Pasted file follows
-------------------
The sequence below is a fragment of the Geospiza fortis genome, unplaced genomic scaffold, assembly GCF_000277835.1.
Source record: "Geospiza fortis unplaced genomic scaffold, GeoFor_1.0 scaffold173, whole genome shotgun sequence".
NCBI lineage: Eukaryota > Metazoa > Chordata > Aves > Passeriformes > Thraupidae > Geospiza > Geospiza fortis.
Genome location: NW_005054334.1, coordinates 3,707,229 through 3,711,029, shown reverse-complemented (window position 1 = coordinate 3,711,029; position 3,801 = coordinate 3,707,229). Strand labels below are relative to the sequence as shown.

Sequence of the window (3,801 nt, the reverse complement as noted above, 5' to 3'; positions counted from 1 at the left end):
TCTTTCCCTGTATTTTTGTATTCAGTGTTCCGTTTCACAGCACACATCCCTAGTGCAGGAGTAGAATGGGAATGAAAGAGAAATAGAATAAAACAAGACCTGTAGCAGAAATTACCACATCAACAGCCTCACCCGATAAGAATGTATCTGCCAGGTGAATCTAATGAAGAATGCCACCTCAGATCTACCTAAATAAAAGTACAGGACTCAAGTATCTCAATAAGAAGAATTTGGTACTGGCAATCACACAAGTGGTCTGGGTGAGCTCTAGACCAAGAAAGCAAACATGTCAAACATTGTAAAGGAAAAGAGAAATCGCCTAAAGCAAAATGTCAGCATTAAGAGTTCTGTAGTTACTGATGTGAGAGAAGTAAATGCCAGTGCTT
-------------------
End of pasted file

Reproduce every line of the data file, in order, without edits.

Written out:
The sequence below is a fragment of the Geospiza fortis genome, unplaced genomic scaffold, assembly GCF_000277835.1.
Source record: "Geospiza fortis unplaced genomic scaffold, GeoFor_1.0 scaffold173, whole genome shotgun sequence".
NCBI lineage: Eukaryota > Metazoa > Chordata > Aves > Passeriformes > Thraupidae > Geospiza > Geospiza fortis.
Genome location: NW_005054334.1, coordinates 3,707,229 through 3,711,029, shown reverse-complemented (window position 1 = coordinate 3,711,029; position 3,801 = coordinate 3,707,229). Strand labels below are relative to the sequence as shown.

Sequence of the window (3,801 nt, the reverse complement as noted above, 5' to 3'; positions counted from 1 at the left end):
TCTTTCCCTGTATTTTTGTATTCAGTGTTCCGTTTCACAGCACACATCCCTAGTGCAGGAGTAGAATGGGAATGAAAGAGAAATAGAATAAAACAAGACCTGTAGCAGAAATTACCACATCAACAGCCTCACCCGATAAGAATGTATCTGCCAGGTGAATCTAATGAAGAATGCCACCTCAGATCTACCTAAATAAAAGTACAGGACTCAAGTATCTCAATAAGAAGAATTTGGTACTGGCAATCACACAAGTGGTCTGGGTGAGCTCTAGACCAAGAAAGCAAACATGTCAAACATTGTAAAGGAAAAGAGAAATCGCCTAAAGCAAAATGTCAGCATTAAGAGTTCTGTAGTTACTGATGTGAGAGAAGTAAATGCCAGTGCTT